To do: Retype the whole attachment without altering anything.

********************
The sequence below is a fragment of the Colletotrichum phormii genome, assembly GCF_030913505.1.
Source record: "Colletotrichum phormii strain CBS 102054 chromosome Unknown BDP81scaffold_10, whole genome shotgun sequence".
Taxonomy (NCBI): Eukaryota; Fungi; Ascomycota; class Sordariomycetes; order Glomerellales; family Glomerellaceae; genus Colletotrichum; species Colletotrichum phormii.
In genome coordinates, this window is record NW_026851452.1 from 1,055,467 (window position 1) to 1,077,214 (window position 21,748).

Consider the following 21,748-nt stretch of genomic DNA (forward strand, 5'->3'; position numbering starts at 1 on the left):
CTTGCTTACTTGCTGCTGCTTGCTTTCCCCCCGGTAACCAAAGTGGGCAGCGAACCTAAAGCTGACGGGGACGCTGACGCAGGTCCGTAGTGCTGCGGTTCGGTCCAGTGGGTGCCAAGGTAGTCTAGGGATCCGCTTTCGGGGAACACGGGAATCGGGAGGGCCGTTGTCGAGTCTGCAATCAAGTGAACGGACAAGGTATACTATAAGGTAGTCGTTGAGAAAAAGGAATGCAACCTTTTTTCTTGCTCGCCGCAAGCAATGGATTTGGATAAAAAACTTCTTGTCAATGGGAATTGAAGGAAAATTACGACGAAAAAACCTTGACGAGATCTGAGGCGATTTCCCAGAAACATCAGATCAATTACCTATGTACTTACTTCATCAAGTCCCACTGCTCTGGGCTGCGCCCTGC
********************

The sequence below is a fragment of the Colletotrichum phormii genome, assembly GCF_030913505.1.
Source record: "Colletotrichum phormii strain CBS 102054 chromosome Unknown BDP81scaffold_10, whole genome shotgun sequence".
Taxonomy (NCBI): Eukaryota; Fungi; Ascomycota; class Sordariomycetes; order Glomerellales; family Glomerellaceae; genus Colletotrichum; species Colletotrichum phormii.
In genome coordinates, this window is record NW_026851452.1 from 1,055,467 (window position 1) to 1,077,214 (window position 21,748).

Consider the following 21,748-nt stretch of genomic DNA (forward strand, 5'->3'; position numbering starts at 1 on the left):
CTTGCTTACTTGCTGCTGCTTGCTTTCCCCCCGGTAACCAAAGTGGGCAGCGAACCTAAAGCTGACGGGGACGCTGACGCAGGTCCGTAGTGCTGCGGTTCGGTCCAGTGGGTGCCAAGGTAGTCTAGGGATCCGCTTTCGGGGAACACGGGAATCGGGAGGGCCGTTGTCGAGTCTGCAATCAAGTGAACGGACAAGGTATACTATAAGGTAGTCGTTGAGAAAAAGGAATGCAACCTTTTTTCTTGCTCGCCGCAAGCAATGGATTTGGATAAAAAACTTCTTGTCAATGGGAATTGAAGGAAAATTACGACGAAAAAACCTTGACGAGATCTGAGGCGATTTCCCAGAAACATCAGATCAATTACCTATGTACTTACTTCATCAAGTCCCACTGCTCTGGGCTGCGCCCTGC